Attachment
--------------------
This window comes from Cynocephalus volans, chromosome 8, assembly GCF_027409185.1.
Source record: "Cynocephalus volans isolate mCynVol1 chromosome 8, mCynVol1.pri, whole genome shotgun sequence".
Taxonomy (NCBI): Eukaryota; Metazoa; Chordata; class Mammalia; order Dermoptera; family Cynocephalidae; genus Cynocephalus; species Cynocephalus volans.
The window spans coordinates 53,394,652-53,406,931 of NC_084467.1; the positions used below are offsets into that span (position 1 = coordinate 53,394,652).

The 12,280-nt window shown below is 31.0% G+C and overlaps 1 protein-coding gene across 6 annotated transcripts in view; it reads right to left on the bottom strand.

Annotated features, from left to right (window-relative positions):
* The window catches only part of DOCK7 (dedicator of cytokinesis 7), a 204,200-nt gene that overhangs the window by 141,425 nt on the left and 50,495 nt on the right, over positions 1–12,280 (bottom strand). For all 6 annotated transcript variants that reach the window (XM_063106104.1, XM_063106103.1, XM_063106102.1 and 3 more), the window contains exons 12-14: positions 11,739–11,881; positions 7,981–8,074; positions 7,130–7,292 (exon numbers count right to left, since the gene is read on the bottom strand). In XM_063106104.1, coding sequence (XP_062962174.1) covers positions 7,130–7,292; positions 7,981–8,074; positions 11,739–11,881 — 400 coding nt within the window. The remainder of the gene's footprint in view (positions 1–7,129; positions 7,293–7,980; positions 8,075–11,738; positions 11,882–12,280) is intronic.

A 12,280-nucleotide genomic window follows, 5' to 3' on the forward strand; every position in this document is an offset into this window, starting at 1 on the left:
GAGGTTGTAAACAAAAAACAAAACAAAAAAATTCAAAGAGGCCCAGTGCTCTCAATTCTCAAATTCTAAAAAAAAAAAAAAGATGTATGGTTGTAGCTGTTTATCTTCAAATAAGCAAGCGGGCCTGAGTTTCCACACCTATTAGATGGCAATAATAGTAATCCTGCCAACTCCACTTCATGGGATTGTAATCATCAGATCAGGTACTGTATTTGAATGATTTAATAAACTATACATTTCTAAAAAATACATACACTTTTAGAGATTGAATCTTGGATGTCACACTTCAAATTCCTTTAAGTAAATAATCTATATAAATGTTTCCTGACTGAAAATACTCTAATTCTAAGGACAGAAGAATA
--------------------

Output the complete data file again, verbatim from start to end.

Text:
This window comes from Cynocephalus volans, chromosome 8, assembly GCF_027409185.1.
Source record: "Cynocephalus volans isolate mCynVol1 chromosome 8, mCynVol1.pri, whole genome shotgun sequence".
Taxonomy (NCBI): Eukaryota; Metazoa; Chordata; class Mammalia; order Dermoptera; family Cynocephalidae; genus Cynocephalus; species Cynocephalus volans.
The window spans coordinates 53,394,652-53,406,931 of NC_084467.1; the positions used below are offsets into that span (position 1 = coordinate 53,394,652).

The 12,280-nt window shown below is 31.0% G+C and overlaps 1 protein-coding gene across 6 annotated transcripts in view; it reads right to left on the bottom strand.

Annotated features, from left to right (window-relative positions):
* The window catches only part of DOCK7 (dedicator of cytokinesis 7), a 204,200-nt gene that overhangs the window by 141,425 nt on the left and 50,495 nt on the right, over positions 1–12,280 (bottom strand). For all 6 annotated transcript variants that reach the window (XM_063106104.1, XM_063106103.1, XM_063106102.1 and 3 more), the window contains exons 12-14: positions 11,739–11,881; positions 7,981–8,074; positions 7,130–7,292 (exon numbers count right to left, since the gene is read on the bottom strand). In XM_063106104.1, coding sequence (XP_062962174.1) covers positions 7,130–7,292; positions 7,981–8,074; positions 11,739–11,881 — 400 coding nt within the window. The remainder of the gene's footprint in view (positions 1–7,129; positions 7,293–7,980; positions 8,075–11,738; positions 11,882–12,280) is intronic.

A 12,280-nucleotide genomic window follows, 5' to 3' on the forward strand; every position in this document is an offset into this window, starting at 1 on the left:
GAGGTTGTAAACAAAAAACAAAACAAAAAAATTCAAAGAGGCCCAGTGCTCTCAATTCTCAAATTCTAAAAAAAAAAAAAAGATGTATGGTTGTAGCTGTTTATCTTCAAATAAGCAAGCGGGCCTGAGTTTCCACACCTATTAGATGGCAATAATAGTAATCCTGCCAACTCCACTTCATGGGATTGTAATCATCAGATCAGGTACTGTATTTGAATGATTTAATAAACTATACATTTCTAAAAAATACATACACTTTTAGAGATTGAATCTTGGATGTCACACTTCAAATTCCTTTAAGTAAATAATCTATATAAATGTTTCCTGACTGAAAATACTCTAATTCTAAGGACAGAAGAATA